October 17, 2019 Metformin is the first medication many people with type 2 diabetes are given, and now a new study shows that even in people with both diabetes and chronic kidney disease the drug is able to reduce the risk for cardiovascular events. Rita Kalyani, a diabetes expert at Johns Hopkins, explains.

Kalyani: People who have chronic kidney disease, the
majority have diabetes, and in people with diabetes who have uncontrolled blood
sugars kidney disease is one of the complications we worry most about.
Cardiovascular disease is the complication that is probably associated with the
greatest morbidity and mortality in people with diabetes and so both those
complications, cardiovascular disease and kidney disease, are very important.
And so to have specific medications that have benefit on reducing
cardiovascular events, is tremendously important.  :30

Kalyani notes that the FDA now requires manufacturers of
drugs for diabetes to demonstrate their impact on cardiovascular events as well
as the ability to lower blood sugar. At Johns Hopkins, I’m Elizabeth Tracey.

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Anchor lead: A diabetes medicine that used to be injected
can now be taken by mouth, Elizabeth Tracey reports

October 16, 2019 It’s a pretty safe bet that most people don’t want to have to use injectable medications. Now people with diabetes who need the class of medicines known as GLP1s, previously requiring injection, have an oral version available. Rita Kalyani, a diabetes expert at Johns Hopkins, explains.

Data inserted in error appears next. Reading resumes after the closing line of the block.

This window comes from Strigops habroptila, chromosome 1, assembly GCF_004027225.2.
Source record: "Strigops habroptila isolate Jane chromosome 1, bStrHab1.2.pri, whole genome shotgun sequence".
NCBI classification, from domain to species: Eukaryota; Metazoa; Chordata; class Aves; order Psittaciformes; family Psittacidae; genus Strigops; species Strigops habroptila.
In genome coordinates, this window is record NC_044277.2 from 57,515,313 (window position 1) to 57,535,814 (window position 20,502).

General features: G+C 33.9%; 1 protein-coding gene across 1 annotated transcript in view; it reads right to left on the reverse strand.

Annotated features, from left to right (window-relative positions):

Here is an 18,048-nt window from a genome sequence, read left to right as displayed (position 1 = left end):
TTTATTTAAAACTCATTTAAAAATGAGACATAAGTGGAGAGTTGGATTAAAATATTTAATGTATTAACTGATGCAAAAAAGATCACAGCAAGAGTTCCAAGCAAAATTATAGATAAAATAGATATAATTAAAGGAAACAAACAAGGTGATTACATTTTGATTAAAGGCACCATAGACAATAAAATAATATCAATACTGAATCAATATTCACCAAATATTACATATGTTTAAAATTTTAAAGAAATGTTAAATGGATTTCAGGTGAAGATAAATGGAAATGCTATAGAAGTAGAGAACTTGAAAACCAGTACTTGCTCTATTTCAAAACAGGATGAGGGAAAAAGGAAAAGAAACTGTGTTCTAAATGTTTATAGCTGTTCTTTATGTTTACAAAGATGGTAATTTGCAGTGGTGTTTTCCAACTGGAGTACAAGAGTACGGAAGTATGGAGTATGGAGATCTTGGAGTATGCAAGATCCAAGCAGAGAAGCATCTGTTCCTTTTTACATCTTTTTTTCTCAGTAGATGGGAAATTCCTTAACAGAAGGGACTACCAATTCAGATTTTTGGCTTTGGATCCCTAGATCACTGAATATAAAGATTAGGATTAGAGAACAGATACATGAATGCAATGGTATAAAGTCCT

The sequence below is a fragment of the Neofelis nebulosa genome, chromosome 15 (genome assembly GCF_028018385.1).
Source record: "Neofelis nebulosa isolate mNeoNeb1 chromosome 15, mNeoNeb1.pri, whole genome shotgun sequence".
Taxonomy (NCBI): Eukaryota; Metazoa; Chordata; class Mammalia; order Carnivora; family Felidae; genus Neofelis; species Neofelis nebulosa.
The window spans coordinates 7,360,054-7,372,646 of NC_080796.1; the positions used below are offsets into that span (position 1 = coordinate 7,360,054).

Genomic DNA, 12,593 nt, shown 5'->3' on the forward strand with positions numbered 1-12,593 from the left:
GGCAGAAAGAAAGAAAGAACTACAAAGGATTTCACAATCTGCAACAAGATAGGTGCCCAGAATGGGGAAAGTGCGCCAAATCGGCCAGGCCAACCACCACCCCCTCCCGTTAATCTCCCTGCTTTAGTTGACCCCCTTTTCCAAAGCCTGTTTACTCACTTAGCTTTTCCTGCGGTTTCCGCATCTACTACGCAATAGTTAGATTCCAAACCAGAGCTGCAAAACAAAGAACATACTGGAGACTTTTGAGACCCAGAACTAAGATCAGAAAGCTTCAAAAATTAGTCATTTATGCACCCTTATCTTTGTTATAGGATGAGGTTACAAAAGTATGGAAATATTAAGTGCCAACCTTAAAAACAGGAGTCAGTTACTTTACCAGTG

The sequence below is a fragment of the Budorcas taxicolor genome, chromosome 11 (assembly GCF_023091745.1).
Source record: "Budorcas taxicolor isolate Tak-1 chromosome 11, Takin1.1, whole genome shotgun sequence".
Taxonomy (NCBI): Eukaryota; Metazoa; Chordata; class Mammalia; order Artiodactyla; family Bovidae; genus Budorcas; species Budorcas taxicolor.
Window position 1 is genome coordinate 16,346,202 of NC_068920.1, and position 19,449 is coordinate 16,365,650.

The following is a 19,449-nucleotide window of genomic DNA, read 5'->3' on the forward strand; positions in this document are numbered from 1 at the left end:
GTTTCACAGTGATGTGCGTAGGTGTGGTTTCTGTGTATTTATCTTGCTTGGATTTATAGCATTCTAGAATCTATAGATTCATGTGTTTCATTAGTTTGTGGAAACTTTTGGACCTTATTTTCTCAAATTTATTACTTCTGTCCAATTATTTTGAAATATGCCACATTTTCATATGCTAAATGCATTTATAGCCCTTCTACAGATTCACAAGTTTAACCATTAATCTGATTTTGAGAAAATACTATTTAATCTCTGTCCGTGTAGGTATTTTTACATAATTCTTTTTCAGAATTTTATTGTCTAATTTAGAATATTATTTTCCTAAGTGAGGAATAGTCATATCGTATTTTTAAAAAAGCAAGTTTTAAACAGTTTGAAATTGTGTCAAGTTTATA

Kalyani: The Food and Drug Administration approved the first
oral GLP1 treatment for type 2 diabetes. This is big news for people with type
2 diabetes. Up until this point every medication in this class was an
injectable medication. Now to have an oral medication that has similar effects
but does not need to be injected can really expand the scope of patients who
may be willing to take this class of medications but perhaps weren’t so excited
about taking injections before.  :31

Kalyani says the manufacturer has announced that the oral
and injectable forms of the drug will be priced similarly, and that’s also good
news. At Johns Hopkins, I’m Elizabeth Tracey.

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Anchor lead: What are the issues in using drugs for
diabetes in other conditions? Elizabeth Tracey reports